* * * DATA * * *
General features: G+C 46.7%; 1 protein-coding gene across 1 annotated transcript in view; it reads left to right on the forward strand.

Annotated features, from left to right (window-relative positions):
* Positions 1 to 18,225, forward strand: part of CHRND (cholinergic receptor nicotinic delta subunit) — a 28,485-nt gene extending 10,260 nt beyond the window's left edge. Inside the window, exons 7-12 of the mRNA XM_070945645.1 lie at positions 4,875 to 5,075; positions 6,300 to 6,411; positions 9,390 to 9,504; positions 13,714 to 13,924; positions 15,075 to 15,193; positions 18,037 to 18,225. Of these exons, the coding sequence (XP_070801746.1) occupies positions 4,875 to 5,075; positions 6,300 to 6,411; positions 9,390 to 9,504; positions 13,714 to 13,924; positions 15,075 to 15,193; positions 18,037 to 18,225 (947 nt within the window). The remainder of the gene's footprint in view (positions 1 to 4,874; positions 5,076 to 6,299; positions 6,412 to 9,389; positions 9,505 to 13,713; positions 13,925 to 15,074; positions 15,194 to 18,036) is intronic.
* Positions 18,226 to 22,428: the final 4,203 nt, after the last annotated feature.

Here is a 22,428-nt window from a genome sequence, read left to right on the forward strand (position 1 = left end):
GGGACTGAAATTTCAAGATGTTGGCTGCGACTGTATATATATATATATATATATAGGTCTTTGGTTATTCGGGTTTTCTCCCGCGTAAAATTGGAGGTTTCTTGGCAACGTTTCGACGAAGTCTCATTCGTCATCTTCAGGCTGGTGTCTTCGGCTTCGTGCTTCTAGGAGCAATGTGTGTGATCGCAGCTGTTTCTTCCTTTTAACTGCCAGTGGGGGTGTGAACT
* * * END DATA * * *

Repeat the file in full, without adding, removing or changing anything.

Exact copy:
General features: G+C 46.7%; 1 protein-coding gene across 1 annotated transcript in view; it reads left to right on the forward strand.

Annotated features, from left to right (window-relative positions):
* Positions 1 to 18,225, forward strand: part of CHRND (cholinergic receptor nicotinic delta subunit) — a 28,485-nt gene extending 10,260 nt beyond the window's left edge. Inside the window, exons 7-12 of the mRNA XM_070945645.1 lie at positions 4,875 to 5,075; positions 6,300 to 6,411; positions 9,390 to 9,504; positions 13,714 to 13,924; positions 15,075 to 15,193; positions 18,037 to 18,225. Of these exons, the coding sequence (XP_070801746.1) occupies positions 4,875 to 5,075; positions 6,300 to 6,411; positions 9,390 to 9,504; positions 13,714 to 13,924; positions 15,075 to 15,193; positions 18,037 to 18,225 (947 nt within the window). The remainder of the gene's footprint in view (positions 1 to 4,874; positions 5,076 to 6,299; positions 6,412 to 9,389; positions 9,505 to 13,713; positions 13,925 to 15,074; positions 15,194 to 18,036) is intronic.
* Positions 18,226 to 22,428: the final 4,203 nt, after the last annotated feature.

Here is a 22,428-nt window from a genome sequence, read left to right on the forward strand (position 1 = left end):
GGGACTGAAATTTCAAGATGTTGGCTGCGACTGTATATATATATATATATATATAGGTCTTTGGTTATTCGGGTTTTCTCCCGCGTAAAATTGGAGGTTTCTTGGCAACGTTTCGACGAAGTCTCATTCGTCATCTTCAGGCTGGTGTCTTCGGCTTCGTGCTTCTAGGAGCAATGTGTGTGATCGCAGCTGTTTCTTCCTTTTAACTGCCAGTGGGGGTGTGAACT